As more users turn to smartphones and tablets as their primary web browsing device, our industry needs to reevaluate many of our current web design best practices. There is an emerging methodology for web design, called responsive design, that provides an opportunity to create one site that will scale to the wide variety of devices that provide users with their window to the World Wide Web. This concept was popularized by Ethan Marcotte’s article “Responsive Web Design”on the website A List Apart. Responsive web design may not be suitable for every client, particularly for those who have a separate content strategy for their mobile audience, but it should be a factor in your client’s decision making process that you should be prepared to address.
Simply put, responsive design advocates creating a series of flexible designs that adapt to the target device screen rather than creating separate sites for mobile phones, tablets and traditional laptops and desktops. This eliminates a common scenario in which a user visits a website on their smartphone, but can’t find what they want on the mobile site. Some users will click the "Go to Full Site" button to look for it by pinching and zooming, but many users will just look elsewhere.
Developers can use a CSS "media query" element to determine the maximum screen size of the target device. We can make assumptions based on these values and create designs for specific ranges, such as smartphones, tablets and laptops/desktops. By using flexible layouts and image formats, you can create one scalable design designed to adapt to smartphone devices, another for tablets, and a third for laptops and desktops. Depending on your target audience, you can further refine your designs to offer separate portrait and landscape views for smartphones and for tablets. The end result is one unified site that renders the same content using a layout and navigation that meets the requirements of the user's device. Best of all, the site is designed to be "forward-compatible" so that is can adapt to future devices that weren't available when your site was initially created.
A great example of this concept can be found at About.com or by visiting my agency's own web site, VML.com. If you resize your browser to smaller and smaller widths, you'll see the design change as the browser width crosses the boundary between devices, which is known as the "break point."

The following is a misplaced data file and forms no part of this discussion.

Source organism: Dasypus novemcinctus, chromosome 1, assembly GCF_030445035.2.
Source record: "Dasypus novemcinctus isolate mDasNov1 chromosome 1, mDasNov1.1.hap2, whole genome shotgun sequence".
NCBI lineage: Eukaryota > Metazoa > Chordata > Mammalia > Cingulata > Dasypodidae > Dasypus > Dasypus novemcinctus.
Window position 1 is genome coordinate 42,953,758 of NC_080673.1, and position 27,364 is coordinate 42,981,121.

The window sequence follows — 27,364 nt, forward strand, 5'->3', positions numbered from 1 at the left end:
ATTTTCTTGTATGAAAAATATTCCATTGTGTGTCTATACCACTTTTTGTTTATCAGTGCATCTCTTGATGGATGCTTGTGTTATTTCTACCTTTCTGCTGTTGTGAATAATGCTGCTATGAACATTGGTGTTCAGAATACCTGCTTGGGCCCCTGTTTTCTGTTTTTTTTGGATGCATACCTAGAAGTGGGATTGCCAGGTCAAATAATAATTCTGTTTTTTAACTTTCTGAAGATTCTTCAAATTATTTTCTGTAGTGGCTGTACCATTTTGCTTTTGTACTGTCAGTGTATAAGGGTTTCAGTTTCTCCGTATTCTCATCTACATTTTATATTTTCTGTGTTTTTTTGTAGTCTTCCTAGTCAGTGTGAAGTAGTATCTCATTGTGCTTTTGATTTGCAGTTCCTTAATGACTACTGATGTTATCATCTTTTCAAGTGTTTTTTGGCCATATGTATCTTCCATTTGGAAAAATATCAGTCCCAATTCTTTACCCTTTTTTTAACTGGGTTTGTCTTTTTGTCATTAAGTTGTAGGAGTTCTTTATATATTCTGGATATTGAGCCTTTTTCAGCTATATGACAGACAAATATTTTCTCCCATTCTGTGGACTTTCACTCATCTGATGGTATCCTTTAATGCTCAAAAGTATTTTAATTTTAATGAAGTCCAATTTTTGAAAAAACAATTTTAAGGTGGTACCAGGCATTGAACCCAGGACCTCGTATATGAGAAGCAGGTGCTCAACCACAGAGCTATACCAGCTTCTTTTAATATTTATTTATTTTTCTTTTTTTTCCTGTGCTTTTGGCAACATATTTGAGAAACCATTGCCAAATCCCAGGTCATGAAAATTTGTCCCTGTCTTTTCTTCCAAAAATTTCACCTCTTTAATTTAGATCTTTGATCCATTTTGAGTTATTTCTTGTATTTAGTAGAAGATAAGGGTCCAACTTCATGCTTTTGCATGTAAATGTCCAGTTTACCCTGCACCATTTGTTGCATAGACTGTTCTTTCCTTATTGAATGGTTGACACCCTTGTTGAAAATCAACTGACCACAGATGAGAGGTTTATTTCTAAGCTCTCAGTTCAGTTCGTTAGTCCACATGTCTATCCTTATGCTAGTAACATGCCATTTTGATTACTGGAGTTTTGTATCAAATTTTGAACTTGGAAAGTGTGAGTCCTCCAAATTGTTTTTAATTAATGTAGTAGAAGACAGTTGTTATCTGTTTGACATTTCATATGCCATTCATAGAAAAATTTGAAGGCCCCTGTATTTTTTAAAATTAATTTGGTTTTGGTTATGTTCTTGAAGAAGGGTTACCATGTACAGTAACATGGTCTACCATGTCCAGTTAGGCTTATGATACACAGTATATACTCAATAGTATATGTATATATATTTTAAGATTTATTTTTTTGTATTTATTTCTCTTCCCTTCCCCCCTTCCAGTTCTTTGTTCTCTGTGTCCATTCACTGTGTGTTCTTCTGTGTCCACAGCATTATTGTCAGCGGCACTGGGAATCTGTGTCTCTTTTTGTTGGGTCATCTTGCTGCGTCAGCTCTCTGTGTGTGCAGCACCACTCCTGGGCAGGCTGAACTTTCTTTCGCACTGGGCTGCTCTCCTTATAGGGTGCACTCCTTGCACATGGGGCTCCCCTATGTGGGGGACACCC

Clients will also see lower ongoing maintenance costs. Many companies maintain separate technical platforms and development resources for their mobile, tablet and traditional web properties. Responsive design lets clients consolidate resources and eliminate redundant platforms (and licensing fees) while also providing a better overall user experience.
As mobile phones and tablets become increasingly more ubiquitous, responsive design becomes more a matter of "when" rather than a matter of "if." The question that every digital agency faces now is how to prepare for this significant change in how we think about designing and developing for the web.
If an agency wants to get ahead of the curve, here are a few recommendations that should help:
Make Responsive Design a decision point in every new web project.
While it may not fit every project, it should be discussed. Short-term campaign micro-sites without a big mobile audience aren't a good fit. However, a major site redesign with a life expectancy of 10 years is well suited for this approach.
Review your clients’ analytics data.
We often focus on traffic, but most analytics packages will show you the target browsers hitting your site. Look for trends over the past year to understand the mobile/tablet audience for your site. Growth in this area can help make the case for a responsive design strategy. A client whose audience consists of a large percentage of legacy browsers, such as Internet Explorer 6, should hold off on Responsive Design adoption. It's possible to write code that includes older browsers, but the level of effort can impact your budget and timeline.
Determine how well-suited your current technical vendors are for Responsive Design.
Content management systems offer different levels of support. Some don't provide a lot of control for your front-end architecture, making them challenging to adapt to responsive design. If your vendors don't have clear plans to support responsive design, it might be time to look for alternate vendors.
Give your developers time to get ahead of this issue.
If your technical leads haven't bought or downloaded Ethan Marcotte's book expanding on the topic , now would be a great time to get them a copy. There aren’t universal standards yet, so your development teams need to determine how they plan to support the first responsive project that you sell to a client. While it's difficult to commit resources to research and development, giving your technical leads the chance to build a responsive prototype can prevent a lot of problems on the launch date. You can also find out more about responsive design, breakpoints and the challenges we faced when launching our responsive website in my colleagues and I’s article “The Why and How of Responsive Design.”
Decide if your clients' strategic goals are a good fit for a responsive design strategy.
Some clients may not benefit from the unified content strategy provided by a responsive site. If a client plans to create a unique mobile content strategy, they should postpone plans to adopt responsive design.
Our industry lives in interesting times. HTML5 and responsive design will keep things from getting boring in the digital space in the next five to 10 years. However, change can also provide opportunities. The agencies that truly understand digital will be positioned to thrive in this new environment. Those that don’t, will face additional challenges in an already challenging market.
Image courtesy of Flickr user baldiri.